How Automated Cyber Intelligence Protects You From Advanced Threats

Cybersecurity concept image

New year, same story. Cyber threats continue to be a key risk facing all organizations. When it comes to threats, the names, types and severity vary, but the one constant is that the threat environment continues to be intense and highly dynamic. Look no further than the last six weeks where security teams have been dealing with threats related to the Log4j zero-day vulnerability, PwnKit and just this week LockBit 2.0 ransomware after the FBI’s Flash report.

While there are multiple ways organizations can better protect themselves from these threats, one of the most critical things organizations can do is increase their use of cyber intelligence. Cyber intelligence (more commonly referred to as threat intelligence) provides organizations with powerful visibility into the broader threat landscape and organization-specific threats. While visibility is a key benefit, cyber intelligence becomes significantly more powerful when it is used to proactively prevent threats.

Breadth, Automation & Proactive Prevention Are Critical When it Comes to Cyber Intelligence

When it comes to cyber intelligence, there are several critical points that need to be considered.

  1. Breadth Matters: No single source of cyber intelligence (or single security control) can provide organizations full coverage of the threat landscape. The threat landscape is too large and dynamic for one “set of eyes” to keep up. This is why it’s critical to use cyber intelligence from multiple sources, including commercial sources, open sources and industry and government sources. Multiple sources of cyber intelligence provides organizations with a force multiplier in terms of coverage of the threat landscape.
  2. Using Automated Cyber Intelligence is Critical: The sheer volume and dynamic nature of cyber intelligence means that it’s impossible for humans alone to keep up. Therefore, using automated cyber intelligence is critical. Key aspects of cyber intelligence where automation is critical include cyber intelligence updates, the deployment of intelligence to security controls and enforcement (i.e. blocking).
  3. Visibility is Great, but Proactive Protection is Better: When it comes to cyber intelligence, the primary use case is using it to increase visibility into threats and to help with detection efforts. While this has value, the challenge is that it’s reactive and, in many cases, by the time you detect it, it can be too late. Proactively using cyber intelligence to prevent threats significantly increases its value. But, using cyber intelligence proactively to prevent threats can be easier said than done because many existing security controls have a limited ability to use third-party threat intelligence. However, there are solutions that exist that are purpose-built to use large volumes of cyber intelligence from multiple sources.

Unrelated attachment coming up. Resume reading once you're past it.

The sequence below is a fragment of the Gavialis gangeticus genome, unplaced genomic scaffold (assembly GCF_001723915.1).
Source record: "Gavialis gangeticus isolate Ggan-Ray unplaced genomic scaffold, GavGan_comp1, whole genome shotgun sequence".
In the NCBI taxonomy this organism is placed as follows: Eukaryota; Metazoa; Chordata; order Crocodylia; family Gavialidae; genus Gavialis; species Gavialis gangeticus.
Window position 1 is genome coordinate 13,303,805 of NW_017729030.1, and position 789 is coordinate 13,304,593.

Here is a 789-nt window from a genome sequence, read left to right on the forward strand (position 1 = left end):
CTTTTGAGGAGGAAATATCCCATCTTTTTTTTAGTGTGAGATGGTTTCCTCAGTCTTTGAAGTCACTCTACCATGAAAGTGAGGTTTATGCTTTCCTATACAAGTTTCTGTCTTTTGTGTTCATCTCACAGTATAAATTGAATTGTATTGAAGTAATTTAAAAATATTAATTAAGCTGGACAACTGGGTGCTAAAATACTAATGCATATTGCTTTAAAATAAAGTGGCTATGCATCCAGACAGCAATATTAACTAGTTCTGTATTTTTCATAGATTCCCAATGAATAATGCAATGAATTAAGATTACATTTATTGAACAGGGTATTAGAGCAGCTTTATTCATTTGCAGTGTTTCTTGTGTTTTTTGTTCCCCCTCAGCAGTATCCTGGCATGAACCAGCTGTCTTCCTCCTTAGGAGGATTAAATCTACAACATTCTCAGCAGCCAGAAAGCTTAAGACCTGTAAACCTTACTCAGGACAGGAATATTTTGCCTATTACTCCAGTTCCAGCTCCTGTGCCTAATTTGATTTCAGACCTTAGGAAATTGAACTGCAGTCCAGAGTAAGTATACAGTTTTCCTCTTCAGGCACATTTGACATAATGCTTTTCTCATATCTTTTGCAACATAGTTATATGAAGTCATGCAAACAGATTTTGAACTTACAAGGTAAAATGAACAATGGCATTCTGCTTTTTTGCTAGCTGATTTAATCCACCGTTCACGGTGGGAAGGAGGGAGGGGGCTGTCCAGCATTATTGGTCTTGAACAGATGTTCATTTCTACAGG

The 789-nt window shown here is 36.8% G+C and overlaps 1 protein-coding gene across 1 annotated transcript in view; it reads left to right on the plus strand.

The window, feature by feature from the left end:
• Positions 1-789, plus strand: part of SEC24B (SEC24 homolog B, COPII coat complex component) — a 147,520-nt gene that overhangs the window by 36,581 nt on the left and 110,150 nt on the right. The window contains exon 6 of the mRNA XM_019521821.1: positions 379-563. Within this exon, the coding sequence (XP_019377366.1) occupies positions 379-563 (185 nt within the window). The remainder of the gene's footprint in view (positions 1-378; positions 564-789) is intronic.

The Threater solution checks the boxes for all of these key requirements (and more!). Threater uses massive amounts of cyber intelligence from multiple best-in-class sources, is highly automated, and most importantly, uses cyber intelligence at scale proactively to prevent threats.

Cyber Intelligence & Threater in Action Protect Against Zero-Days & Advanced Threats

When it comes to protecting organizations from zero-day and advanced threats, the power of cyber intelligence and Threater can be seen in the following real-world examples.

  • Log4j – Threater provided immediate protection from Log4j threats with thousands of Log4J related indicators immediately and automatically available within Threater cyber intelligence sources. These indicators were spread across more than 15 different sources, highlighting the importance of breadth. We also found an over 90% increase in blocking activity across Threater customers.
  • PwnKit – Recently, we conducted a firewall risk assessment for an organization. Our firewall risk assessments show threats that bypass an organization’s firewall that would have been blocked by Threater. The assessment results showed that several malicious outbound connections to IPs associated with the PwnKit threat. These connections were allowed by the firewall but would have been blocked by Threater.
  • LockerBit 2.0 – The FBI Flash report on LockerBit 2.0 highlighted 11 IP indicators that were associated with command and control infrastructure related to LockerBit. All of these indicators were already on cyber intelligence feeds being used by Threater.

These examples not only illustrate the power of cyber intelligence and Threater, but also validate the critical points we discussed earlier. When it comes to cyber intelligence, breadth matters, automation is critical, and using cyber intelligence proactively to prevent threats is key to maximizing its value.

Interested in learning how Threater can protect your organization from zero-day and advanced threats? Schedule a demo or sign up for a free trial.